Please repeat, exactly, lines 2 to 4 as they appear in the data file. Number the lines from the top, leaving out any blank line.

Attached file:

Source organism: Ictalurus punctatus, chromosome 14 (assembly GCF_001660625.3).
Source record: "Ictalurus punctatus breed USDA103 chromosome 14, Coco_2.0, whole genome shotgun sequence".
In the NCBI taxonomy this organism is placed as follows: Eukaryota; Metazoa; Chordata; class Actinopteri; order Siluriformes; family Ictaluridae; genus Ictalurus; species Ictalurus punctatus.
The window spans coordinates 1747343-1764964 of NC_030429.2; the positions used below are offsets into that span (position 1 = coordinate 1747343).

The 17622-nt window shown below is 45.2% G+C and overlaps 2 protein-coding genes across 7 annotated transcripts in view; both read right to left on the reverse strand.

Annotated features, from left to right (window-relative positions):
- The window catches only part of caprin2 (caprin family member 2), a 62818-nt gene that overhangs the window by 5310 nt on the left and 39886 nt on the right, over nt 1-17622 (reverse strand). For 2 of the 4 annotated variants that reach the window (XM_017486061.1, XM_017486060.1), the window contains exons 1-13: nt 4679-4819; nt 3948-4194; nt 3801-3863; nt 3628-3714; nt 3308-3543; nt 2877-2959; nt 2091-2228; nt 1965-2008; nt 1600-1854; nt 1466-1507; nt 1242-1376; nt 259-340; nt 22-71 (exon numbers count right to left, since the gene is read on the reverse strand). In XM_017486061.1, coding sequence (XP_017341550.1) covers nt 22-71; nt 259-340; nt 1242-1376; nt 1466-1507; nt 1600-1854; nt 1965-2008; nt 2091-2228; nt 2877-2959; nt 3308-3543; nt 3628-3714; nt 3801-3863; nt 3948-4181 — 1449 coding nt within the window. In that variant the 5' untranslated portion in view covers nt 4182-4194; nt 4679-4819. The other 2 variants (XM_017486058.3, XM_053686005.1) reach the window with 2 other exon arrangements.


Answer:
Source record: "Ictalurus punctatus breed USDA103 chromosome 14, Coco_2.0, whole genome shotgun sequence".
In the NCBI taxonomy this organism is placed as follows: Eukaryota; Metazoa; Chordata; class Actinopteri; order Siluriformes; family Ictaluridae; genus Ictalurus; species Ictalurus punctatus.
The window spans coordinates 1747343-1764964 of NC_030429.2; the positions used below are offsets into that span (position 1 = coordinate 1747343).